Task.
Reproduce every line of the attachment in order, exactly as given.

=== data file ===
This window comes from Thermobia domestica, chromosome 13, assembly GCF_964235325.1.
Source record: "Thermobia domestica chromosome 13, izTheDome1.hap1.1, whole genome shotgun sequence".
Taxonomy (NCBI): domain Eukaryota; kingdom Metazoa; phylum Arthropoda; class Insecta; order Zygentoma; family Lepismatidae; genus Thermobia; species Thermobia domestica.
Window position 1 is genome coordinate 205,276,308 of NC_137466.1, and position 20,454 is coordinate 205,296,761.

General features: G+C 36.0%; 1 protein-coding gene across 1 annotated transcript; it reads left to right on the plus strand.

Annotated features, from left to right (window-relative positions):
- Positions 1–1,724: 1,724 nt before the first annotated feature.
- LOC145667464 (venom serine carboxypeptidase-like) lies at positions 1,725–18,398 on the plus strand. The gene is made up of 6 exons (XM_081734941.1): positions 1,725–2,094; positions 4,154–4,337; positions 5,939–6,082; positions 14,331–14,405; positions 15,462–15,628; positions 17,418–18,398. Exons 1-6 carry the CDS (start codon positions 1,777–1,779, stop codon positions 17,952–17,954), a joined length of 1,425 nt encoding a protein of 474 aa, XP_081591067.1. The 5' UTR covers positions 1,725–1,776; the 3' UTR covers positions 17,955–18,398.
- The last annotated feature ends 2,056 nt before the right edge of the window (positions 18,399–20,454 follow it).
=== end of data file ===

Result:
This window comes from Thermobia domestica, chromosome 13, assembly GCF_964235325.1.
Source record: "Thermobia domestica chromosome 13, izTheDome1.hap1.1, whole genome shotgun sequence".
Taxonomy (NCBI): domain Eukaryota; kingdom Metazoa; phylum Arthropoda; class Insecta; order Zygentoma; family Lepismatidae; genus Thermobia; species Thermobia domestica.
Window position 1 is genome coordinate 205,276,308 of NC_137466.1, and position 20,454 is coordinate 205,296,761.

General features: G+C 36.0%; 1 protein-coding gene across 1 annotated transcript; it reads left to right on the plus strand.

Annotated features, from left to right (window-relative positions):
- Positions 1–1,724: 1,724 nt before the first annotated feature.
- LOC145667464 (venom serine carboxypeptidase-like) lies at positions 1,725–18,398 on the plus strand. The gene is made up of 6 exons (XM_081734941.1): positions 1,725–2,094; positions 4,154–4,337; positions 5,939–6,082; positions 14,331–14,405; positions 15,462–15,628; positions 17,418–18,398. Exons 1-6 carry the CDS (start codon positions 1,777–1,779, stop codon positions 17,952–17,954), a joined length of 1,425 nt encoding a protein of 474 aa, XP_081591067.1. The 5' UTR covers positions 1,725–1,776; the 3' UTR covers positions 17,955–18,398.
- The last annotated feature ends 2,056 nt before the right edge of the window (positions 18,399–20,454 follow it).